Environmental roots of the late bronze age crisis

PLoS One. 2013 Aug 14;8(8):e71004. doi: 10.1371/journal.pone.0071004. eCollection 2013.


The Late Bronze Age world of the Eastern Mediterranean, a rich linkage of Aegean, Egyptian, Syro-Palestinian, and Hittite civilizations, collapsed famously 3200 years ago and has remained one of the mysteries of the ancient world since the event's retrieval began in the late 19(th) century AD/CE. Iconic Egyptian bas-reliefs and graphic hieroglyphic and cuneiform texts portray the proximate cause of the collapse as the invasions of the "Peoples-of-the-Sea" at the Nile Delta, the Turkish coast, and down into the heartlands of Syria and Palestine where armies clashed, famine-ravaged cities abandoned, and countrysides depopulated. Here we report palaeoclimate data from Cyprus for the Late Bronze Age crisis, alongside a radiocarbon-based chronology integrating both archaeological and palaeoclimate proxies, which reveal the effects of abrupt climate change-driven famine and causal linkage with the Sea People invasions in Cyprus and Syria. The statistical analysis of proximate and ultimate features of the sequential collapse reveals the relationships of climate-driven famine, sea-borne-invasion, region-wide warfare, and politico-economic collapse, in whose wake new societies and new ideologies were created.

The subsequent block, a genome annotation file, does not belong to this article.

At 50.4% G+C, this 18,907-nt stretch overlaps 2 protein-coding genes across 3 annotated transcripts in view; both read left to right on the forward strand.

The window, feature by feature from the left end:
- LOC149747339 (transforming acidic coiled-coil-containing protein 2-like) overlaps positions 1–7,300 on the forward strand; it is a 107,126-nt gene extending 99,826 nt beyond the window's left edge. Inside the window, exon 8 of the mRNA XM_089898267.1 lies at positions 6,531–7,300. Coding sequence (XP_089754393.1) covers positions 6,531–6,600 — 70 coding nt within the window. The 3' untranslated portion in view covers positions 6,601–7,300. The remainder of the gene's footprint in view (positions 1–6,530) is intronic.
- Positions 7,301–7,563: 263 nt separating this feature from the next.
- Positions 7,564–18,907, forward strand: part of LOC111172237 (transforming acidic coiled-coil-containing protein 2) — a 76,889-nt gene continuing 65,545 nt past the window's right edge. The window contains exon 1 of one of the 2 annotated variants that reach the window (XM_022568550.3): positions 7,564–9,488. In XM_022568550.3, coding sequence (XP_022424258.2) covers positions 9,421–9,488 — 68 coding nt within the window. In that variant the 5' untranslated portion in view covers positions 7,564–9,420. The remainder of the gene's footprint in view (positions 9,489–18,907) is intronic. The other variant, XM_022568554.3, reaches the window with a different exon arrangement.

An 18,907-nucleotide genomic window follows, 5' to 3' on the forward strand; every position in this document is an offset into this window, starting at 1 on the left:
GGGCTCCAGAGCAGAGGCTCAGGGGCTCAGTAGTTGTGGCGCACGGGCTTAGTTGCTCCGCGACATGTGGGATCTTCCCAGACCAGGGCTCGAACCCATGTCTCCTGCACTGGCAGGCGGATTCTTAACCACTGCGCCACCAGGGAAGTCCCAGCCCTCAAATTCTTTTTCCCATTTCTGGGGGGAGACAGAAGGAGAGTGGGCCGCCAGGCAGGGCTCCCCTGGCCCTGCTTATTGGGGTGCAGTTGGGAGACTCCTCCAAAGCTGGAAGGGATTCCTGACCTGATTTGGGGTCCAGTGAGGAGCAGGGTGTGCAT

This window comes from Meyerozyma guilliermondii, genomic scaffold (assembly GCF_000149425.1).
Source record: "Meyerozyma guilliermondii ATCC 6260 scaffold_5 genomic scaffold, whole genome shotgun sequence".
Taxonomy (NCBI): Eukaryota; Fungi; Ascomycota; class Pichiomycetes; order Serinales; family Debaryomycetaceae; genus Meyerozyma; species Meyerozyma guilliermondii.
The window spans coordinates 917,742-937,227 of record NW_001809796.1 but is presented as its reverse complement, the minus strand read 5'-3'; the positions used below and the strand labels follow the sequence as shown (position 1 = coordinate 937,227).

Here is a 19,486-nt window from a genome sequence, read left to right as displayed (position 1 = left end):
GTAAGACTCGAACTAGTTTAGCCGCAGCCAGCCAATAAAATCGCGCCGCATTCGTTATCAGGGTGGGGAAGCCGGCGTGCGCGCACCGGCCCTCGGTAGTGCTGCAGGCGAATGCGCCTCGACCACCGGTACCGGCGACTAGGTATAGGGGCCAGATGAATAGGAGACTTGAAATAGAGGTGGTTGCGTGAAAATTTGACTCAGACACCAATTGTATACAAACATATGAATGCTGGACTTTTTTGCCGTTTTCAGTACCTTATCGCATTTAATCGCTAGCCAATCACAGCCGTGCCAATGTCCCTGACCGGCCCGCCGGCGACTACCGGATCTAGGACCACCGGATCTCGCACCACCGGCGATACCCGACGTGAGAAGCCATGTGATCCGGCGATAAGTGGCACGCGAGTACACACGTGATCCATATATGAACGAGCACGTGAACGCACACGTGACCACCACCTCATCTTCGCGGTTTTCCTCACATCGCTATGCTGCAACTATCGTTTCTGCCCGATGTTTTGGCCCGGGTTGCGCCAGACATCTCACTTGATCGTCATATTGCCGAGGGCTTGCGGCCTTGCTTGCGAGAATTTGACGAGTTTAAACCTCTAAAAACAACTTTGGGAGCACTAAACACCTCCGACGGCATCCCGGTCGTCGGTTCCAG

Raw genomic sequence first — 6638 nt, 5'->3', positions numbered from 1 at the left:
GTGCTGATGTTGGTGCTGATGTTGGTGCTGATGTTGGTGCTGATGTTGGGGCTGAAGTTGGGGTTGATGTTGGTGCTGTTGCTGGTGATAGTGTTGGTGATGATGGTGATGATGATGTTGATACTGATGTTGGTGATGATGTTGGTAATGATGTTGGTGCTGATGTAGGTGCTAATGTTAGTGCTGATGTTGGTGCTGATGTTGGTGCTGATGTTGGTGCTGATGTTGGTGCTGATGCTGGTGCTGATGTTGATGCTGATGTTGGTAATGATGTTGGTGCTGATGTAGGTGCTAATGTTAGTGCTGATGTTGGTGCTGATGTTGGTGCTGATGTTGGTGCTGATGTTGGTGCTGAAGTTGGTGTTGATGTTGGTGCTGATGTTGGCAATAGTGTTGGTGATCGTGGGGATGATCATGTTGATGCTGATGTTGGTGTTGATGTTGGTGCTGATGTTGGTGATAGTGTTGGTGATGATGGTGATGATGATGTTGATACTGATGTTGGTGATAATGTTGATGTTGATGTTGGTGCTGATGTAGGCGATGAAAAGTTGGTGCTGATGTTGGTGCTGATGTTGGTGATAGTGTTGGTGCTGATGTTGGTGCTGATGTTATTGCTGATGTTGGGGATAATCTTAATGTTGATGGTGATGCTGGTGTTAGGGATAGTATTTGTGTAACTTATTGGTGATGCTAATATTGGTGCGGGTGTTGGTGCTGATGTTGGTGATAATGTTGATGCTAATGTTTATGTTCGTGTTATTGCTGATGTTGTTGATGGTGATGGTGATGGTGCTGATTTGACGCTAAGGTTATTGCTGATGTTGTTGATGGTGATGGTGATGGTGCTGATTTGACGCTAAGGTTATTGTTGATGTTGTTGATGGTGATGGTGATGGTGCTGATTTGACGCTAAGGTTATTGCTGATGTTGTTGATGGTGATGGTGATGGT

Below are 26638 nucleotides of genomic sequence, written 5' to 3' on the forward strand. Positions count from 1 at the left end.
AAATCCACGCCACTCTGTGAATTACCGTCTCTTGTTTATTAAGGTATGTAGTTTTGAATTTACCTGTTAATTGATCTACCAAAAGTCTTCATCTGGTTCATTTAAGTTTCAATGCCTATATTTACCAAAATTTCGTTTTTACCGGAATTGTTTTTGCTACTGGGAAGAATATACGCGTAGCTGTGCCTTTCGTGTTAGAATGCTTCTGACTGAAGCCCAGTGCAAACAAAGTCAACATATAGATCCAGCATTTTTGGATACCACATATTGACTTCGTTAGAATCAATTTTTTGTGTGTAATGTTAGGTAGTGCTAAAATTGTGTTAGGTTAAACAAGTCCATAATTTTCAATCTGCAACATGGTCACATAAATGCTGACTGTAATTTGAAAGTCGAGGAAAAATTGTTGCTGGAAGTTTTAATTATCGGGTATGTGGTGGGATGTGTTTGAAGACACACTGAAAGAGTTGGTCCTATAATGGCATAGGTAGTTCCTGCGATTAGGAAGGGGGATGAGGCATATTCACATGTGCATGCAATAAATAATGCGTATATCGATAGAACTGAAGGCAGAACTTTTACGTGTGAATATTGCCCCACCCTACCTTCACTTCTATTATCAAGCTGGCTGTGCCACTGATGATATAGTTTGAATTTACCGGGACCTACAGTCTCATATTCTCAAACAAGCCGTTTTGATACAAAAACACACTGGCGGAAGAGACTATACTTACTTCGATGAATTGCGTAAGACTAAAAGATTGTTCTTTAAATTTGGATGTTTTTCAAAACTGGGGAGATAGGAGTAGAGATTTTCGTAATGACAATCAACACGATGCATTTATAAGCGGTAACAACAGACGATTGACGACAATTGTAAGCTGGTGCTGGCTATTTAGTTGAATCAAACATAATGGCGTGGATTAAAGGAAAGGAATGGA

Publication types

  • Historical Article
  • Research Support, Non-U.S. Gov't

MeSH terms

  • Archaeology
  • Civilization*
  • Climate
  • Cyprus
  • Environment*
  • History, Ancient*
  • Oceans and Seas

Grant support

This research was funded by the Geological Survey of Belgium, the Université Paul Sabatier - Toulouse 3, and the PAI PVI/34 (Belspo) project. This work is also a contribution to the Labex OT-Med (ANR-11-LABX-0061) funded by the « Investissements d’Avenir», French Government program of the French National Research Agency(ANR) through the A-Midex project (ANR-11-IDEX-0001-02). The funders had no role in study design, data collection and analysis, decision to publish, or preparation of the manuscript.